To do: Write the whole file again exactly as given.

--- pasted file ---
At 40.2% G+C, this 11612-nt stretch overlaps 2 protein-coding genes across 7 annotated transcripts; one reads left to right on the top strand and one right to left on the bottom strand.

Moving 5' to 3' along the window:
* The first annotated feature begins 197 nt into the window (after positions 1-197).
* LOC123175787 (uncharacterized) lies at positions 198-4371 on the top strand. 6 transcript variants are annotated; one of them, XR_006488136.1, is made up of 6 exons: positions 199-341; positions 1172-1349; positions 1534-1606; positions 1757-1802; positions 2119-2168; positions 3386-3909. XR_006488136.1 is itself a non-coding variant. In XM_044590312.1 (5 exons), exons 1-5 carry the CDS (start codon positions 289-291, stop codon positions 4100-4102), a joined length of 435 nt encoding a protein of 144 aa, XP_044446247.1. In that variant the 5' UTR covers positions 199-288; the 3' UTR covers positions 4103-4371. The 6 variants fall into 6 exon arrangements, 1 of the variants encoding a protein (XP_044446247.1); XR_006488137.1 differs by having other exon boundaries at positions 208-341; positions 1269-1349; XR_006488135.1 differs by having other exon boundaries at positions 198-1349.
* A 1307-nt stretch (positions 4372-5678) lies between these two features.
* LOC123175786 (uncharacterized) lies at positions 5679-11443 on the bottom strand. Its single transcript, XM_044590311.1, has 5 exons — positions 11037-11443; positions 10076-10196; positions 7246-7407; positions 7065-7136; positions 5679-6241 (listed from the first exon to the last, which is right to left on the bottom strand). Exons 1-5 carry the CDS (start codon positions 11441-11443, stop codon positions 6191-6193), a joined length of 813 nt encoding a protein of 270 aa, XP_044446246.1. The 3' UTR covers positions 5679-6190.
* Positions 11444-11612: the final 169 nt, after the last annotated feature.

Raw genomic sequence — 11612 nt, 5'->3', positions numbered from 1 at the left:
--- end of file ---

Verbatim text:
At 40.2% G+C, this 11612-nt stretch overlaps 2 protein-coding genes across 7 annotated transcripts; one reads left to right on the top strand and one right to left on the bottom strand.

Moving 5' to 3' along the window:
* The first annotated feature begins 197 nt into the window (after positions 1-197).
* LOC123175787 (uncharacterized) lies at positions 198-4371 on the top strand. 6 transcript variants are annotated; one of them, XR_006488136.1, is made up of 6 exons: positions 199-341; positions 1172-1349; positions 1534-1606; positions 1757-1802; positions 2119-2168; positions 3386-3909. XR_006488136.1 is itself a non-coding variant. In XM_044590312.1 (5 exons), exons 1-5 carry the CDS (start codon positions 289-291, stop codon positions 4100-4102), a joined length of 435 nt encoding a protein of 144 aa, XP_044446247.1. In that variant the 5' UTR covers positions 199-288; the 3' UTR covers positions 4103-4371. The 6 variants fall into 6 exon arrangements, 1 of the variants encoding a protein (XP_044446247.1); XR_006488137.1 differs by having other exon boundaries at positions 208-341; positions 1269-1349; XR_006488135.1 differs by having other exon boundaries at positions 198-1349.
* A 1307-nt stretch (positions 4372-5678) lies between these two features.
* LOC123175786 (uncharacterized) lies at positions 5679-11443 on the bottom strand. Its single transcript, XM_044590311.1, has 5 exons — positions 11037-11443; positions 10076-10196; positions 7246-7407; positions 7065-7136; positions 5679-6241 (listed from the first exon to the last, which is right to left on the bottom strand). Exons 1-5 carry the CDS (start codon positions 11441-11443, stop codon positions 6191-6193), a joined length of 813 nt encoding a protein of 270 aa, XP_044446246.1. The 3' UTR covers positions 5679-6190.
* Positions 11444-11612: the final 169 nt, after the last annotated feature.

Raw genomic sequence — 11612 nt, 5'->3', positions numbered from 1 at the left: